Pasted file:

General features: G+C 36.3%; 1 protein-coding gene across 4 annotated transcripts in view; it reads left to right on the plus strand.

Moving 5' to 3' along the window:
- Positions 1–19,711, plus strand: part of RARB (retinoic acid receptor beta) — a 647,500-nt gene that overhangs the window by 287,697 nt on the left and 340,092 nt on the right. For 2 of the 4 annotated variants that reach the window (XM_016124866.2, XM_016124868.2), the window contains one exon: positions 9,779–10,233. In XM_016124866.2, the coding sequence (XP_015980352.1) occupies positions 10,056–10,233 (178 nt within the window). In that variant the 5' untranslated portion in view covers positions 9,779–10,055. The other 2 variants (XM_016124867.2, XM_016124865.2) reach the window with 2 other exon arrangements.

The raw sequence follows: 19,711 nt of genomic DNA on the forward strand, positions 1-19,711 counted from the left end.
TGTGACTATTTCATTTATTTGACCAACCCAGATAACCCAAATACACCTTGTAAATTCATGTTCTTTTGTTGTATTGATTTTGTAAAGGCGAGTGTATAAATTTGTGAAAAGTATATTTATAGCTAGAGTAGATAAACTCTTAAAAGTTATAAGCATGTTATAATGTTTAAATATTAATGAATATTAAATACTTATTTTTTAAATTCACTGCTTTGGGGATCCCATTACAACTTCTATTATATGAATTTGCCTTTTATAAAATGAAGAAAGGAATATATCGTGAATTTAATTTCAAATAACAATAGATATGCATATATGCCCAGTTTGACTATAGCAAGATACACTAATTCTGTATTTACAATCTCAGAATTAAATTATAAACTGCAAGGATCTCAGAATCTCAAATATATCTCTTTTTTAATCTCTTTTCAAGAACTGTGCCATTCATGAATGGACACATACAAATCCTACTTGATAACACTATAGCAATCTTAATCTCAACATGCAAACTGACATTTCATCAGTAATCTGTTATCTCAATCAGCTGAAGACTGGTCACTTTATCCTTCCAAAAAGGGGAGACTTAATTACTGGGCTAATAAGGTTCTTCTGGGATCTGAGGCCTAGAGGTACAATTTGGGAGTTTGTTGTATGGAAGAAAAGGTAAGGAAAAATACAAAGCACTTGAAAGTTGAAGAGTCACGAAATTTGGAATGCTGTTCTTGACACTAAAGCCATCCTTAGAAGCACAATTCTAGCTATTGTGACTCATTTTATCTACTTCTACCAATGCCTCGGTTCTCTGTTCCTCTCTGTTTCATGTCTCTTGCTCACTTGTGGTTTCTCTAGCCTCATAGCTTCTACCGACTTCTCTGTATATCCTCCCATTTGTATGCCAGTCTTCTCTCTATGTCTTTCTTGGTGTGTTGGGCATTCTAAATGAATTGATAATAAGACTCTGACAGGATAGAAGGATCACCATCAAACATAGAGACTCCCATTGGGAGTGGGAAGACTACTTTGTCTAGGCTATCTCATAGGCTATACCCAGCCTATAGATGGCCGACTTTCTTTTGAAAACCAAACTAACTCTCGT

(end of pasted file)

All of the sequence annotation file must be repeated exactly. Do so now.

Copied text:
General features: G+C 36.3%; 1 protein-coding gene across 4 annotated transcripts in view; it reads left to right on the plus strand.

Moving 5' to 3' along the window:
- Positions 1–19,711, plus strand: part of RARB (retinoic acid receptor beta) — a 647,500-nt gene that overhangs the window by 287,697 nt on the left and 340,092 nt on the right. For 2 of the 4 annotated variants that reach the window (XM_016124866.2, XM_016124868.2), the window contains one exon: positions 9,779–10,233. In XM_016124866.2, the coding sequence (XP_015980352.1) occupies positions 10,056–10,233 (178 nt within the window). In that variant the 5' untranslated portion in view covers positions 9,779–10,055. The other 2 variants (XM_016124867.2, XM_016124865.2) reach the window with 2 other exon arrangements.

The raw sequence follows: 19,711 nt of genomic DNA on the forward strand, positions 1-19,711 counted from the left end.
TGTGACTATTTCATTTATTTGACCAACCCAGATAACCCAAATACACCTTGTAAATTCATGTTCTTTTGTTGTATTGATTTTGTAAAGGCGAGTGTATAAATTTGTGAAAAGTATATTTATAGCTAGAGTAGATAAACTCTTAAAAGTTATAAGCATGTTATAATGTTTAAATATTAATGAATATTAAATACTTATTTTTTAAATTCACTGCTTTGGGGATCCCATTACAACTTCTATTATATGAATTTGCCTTTTATAAAATGAAGAAAGGAATATATCGTGAATTTAATTTCAAATAACAATAGATATGCATATATGCCCAGTTTGACTATAGCAAGATACACTAATTCTGTATTTACAATCTCAGAATTAAATTATAAACTGCAAGGATCTCAGAATCTCAAATATATCTCTTTTTTAATCTCTTTTCAAGAACTGTGCCATTCATGAATGGACACATACAAATCCTACTTGATAACACTATAGCAATCTTAATCTCAACATGCAAACTGACATTTCATCAGTAATCTGTTATCTCAATCAGCTGAAGACTGGTCACTTTATCCTTCCAAAAAGGGGAGACTTAATTACTGGGCTAATAAGGTTCTTCTGGGATCTGAGGCCTAGAGGTACAATTTGGGAGTTTGTTGTATGGAAGAAAAGGTAAGGAAAAATACAAAGCACTTGAAAGTTGAAGAGTCACGAAATTTGGAATGCTGTTCTTGACACTAAAGCCATCCTTAGAAGCACAATTCTAGCTATTGTGACTCATTTTATCTACTTCTACCAATGCCTCGGTTCTCTGTTCCTCTCTGTTTCATGTCTCTTGCTCACTTGTGGTTTCTCTAGCCTCATAGCTTCTACCGACTTCTCTGTATATCCTCCCATTTGTATGCCAGTCTTCTCTCTATGTCTTTCTTGGTGTGTTGGGCATTCTAAATGAATTGATAATAAGACTCTGACAGGATAGAAGGATCACCATCAAACATAGAGACTCCCATTGGGAGTGGGAAGACTACTTTGTCTAGGCTATCTCATAGGCTATACCCAGCCTATAGATGGCCGACTTTCTTTTGAAAACCAAACTAACTCTCGT